Blow to Biogen as ALS hope tofersen flunks phase 3 trial

Already struggling to make headway with its recently launched Alzheimer’s drug, Biogen suffered a major late-stage pipeline setback after its tofersen drug for amyotrophic lateral sclerosis (ALS) missed the mark in a late-stage study.

Tofersen missed its primary objective in the VALOR study, with patients on the drug failing to seen a statistically significant improvement over baseline on the Revised Amyotrophic Lateral Sclerosis Functional Rating Scale (ALSFRS-R) after 28 weeks compared to placebo.

Biogen has pointed to positive trends on multiple secondary measures including measures of motor and respiratory function, muscle strength and quality-of-life in the 108-subject study that it says indicates tofersen still has potential as treatment for ALS, also known a motoneuron disease (MND).

The results were welcomed by patient organisations, which welcomed Biogen’s announcement that it will expand the early access programme to the drug, originally developed by Ionis.

The result will be a big disappointment to the company given the problems it has had with Alzheimer’s therapy Aduhelm (aducanumab), which was controversially approved on the back of mixed data in trials.

On the other hand, there is already speculation that tofersen may be approvable under the FDA’s accelerated pathway given the Aduhelm decision.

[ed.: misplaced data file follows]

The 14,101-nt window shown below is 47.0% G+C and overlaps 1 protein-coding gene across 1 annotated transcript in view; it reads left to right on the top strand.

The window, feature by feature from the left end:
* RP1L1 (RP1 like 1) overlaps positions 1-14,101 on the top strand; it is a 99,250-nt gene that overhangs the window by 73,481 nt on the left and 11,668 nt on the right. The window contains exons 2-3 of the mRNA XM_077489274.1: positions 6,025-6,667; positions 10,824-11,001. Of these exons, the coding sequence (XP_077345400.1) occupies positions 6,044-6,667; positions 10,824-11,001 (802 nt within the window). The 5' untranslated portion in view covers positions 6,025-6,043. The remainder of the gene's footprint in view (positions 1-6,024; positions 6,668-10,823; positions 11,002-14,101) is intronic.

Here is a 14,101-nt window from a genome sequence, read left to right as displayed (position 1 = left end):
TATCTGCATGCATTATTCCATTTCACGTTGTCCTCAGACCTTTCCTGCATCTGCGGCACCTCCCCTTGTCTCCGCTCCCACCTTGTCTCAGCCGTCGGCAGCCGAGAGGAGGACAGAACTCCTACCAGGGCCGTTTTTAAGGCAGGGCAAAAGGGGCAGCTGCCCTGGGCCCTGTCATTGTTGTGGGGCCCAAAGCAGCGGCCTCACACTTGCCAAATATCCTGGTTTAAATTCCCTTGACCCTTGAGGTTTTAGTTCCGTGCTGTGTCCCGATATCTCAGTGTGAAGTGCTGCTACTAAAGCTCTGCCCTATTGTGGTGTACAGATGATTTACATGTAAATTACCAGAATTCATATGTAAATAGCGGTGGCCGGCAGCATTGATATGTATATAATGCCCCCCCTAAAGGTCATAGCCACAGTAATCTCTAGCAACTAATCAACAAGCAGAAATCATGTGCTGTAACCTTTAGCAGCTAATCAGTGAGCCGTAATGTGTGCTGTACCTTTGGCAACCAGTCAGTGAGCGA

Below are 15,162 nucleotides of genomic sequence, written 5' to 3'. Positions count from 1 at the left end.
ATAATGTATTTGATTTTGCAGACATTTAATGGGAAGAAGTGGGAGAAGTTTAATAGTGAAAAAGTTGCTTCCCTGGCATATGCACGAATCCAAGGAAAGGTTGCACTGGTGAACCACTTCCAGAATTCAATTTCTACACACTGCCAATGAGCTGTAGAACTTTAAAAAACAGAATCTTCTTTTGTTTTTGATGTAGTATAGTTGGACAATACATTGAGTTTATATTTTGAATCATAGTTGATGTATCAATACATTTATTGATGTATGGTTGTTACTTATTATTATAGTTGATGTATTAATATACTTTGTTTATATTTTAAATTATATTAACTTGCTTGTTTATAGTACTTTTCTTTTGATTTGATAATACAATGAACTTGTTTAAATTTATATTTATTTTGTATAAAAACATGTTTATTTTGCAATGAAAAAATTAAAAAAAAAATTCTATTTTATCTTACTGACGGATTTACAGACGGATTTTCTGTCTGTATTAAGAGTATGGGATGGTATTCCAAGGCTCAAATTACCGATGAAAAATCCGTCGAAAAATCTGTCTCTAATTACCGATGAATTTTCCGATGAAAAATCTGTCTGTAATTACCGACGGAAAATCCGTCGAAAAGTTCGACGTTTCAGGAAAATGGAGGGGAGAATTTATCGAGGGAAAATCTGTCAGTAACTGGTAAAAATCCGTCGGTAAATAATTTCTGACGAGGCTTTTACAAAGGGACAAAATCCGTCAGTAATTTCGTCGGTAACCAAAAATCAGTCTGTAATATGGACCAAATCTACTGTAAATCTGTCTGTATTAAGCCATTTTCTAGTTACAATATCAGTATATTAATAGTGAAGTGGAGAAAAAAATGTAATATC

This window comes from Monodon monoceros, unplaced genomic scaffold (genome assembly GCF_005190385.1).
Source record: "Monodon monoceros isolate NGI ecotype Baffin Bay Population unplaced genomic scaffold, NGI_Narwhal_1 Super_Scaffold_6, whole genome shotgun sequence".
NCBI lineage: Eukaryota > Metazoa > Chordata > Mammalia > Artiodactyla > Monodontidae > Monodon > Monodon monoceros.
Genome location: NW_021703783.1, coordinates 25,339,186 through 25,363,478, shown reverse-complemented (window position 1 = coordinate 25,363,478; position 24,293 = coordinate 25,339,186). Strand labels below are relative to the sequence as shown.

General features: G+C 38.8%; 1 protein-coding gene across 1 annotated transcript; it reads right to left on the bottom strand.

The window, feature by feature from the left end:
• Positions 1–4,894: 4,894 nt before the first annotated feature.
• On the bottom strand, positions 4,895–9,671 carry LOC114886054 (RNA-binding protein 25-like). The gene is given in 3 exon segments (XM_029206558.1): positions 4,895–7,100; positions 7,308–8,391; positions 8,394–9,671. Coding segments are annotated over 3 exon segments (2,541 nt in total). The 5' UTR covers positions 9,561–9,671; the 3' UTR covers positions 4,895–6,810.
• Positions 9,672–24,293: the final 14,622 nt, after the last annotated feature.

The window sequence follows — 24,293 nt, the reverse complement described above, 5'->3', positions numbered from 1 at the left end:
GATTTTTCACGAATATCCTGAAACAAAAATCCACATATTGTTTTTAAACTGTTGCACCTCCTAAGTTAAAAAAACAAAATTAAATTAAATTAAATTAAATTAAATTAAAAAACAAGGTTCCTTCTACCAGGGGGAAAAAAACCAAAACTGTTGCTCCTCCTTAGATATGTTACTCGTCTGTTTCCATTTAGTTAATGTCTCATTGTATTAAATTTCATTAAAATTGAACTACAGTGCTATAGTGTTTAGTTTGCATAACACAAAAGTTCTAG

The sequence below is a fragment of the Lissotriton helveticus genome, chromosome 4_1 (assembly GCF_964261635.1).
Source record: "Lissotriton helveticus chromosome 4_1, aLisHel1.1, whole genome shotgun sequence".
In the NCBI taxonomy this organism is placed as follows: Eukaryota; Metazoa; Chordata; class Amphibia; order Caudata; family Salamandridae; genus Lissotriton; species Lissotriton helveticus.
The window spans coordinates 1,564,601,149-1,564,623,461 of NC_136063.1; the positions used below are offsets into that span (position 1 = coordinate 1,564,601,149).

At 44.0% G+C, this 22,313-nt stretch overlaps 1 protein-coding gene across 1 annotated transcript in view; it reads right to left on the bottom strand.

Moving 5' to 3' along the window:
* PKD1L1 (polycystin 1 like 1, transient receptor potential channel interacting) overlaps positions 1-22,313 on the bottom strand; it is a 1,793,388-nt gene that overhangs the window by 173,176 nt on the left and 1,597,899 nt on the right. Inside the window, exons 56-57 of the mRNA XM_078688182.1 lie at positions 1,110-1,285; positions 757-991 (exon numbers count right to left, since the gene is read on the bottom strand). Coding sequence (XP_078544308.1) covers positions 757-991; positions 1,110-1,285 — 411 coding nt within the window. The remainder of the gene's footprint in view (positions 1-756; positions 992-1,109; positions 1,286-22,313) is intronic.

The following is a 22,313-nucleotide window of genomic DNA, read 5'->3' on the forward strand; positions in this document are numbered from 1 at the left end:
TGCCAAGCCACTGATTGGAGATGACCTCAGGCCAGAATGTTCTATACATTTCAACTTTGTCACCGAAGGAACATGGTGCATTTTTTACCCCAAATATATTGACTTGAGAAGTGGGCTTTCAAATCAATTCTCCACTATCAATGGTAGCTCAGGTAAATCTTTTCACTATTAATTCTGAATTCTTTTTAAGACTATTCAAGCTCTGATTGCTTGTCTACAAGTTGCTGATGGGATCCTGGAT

Tofersen is an antisense drug targeting the enzyme superoxide dismutase 1 (SOD1) that is injected directly into the spinal canal once a month, and is being tested in a form of the neurodegenerative disease known as SOD1-ALS, which is linked to mutations in the gene coding for the enzyme.

Tofersen is designed to switch off the production of faulty SOD1, which is thought to have a toxic effect on neurons in ALS. SOD1-ALS is thought to account for around 2% of all ALS cases, and is a particularly aggressive and fast-progressing form of the disease.

Alfred Sandrock, head of R&D at Biogen, said: “following discussions with investigators, bioethicists, and having listened to the voice of patient advocacy groups, we will broaden early access to tofersen to all eligible SOD1-ALS patients.”

In VALOR, the difference between tofersen and placebo on the ALSFRS-R scale was 1.2 points, below the difference which would have been considered clinically meaningful.

There were however greater reductions in SOD1 levels in the cerebrospinal fluid (CSF) compared to placebo, as well as bigger change from baseline in plasma neurofilament light chain (NfL), a biomarker for neurodegeneration.

The result also comes after another late-stage pipeline candidate – gene therapy BIIB112 for the rare inherited eye disease X-linked retinitis pigmentosa – also failed to meet its targets in a phase 2/3 trial earlier this year.

Last year, Biogen expanded its ALS pipeline by forging an alliance with CRISPR-based gene editing  startup Scribe Therapeutics in a $415 million deal.

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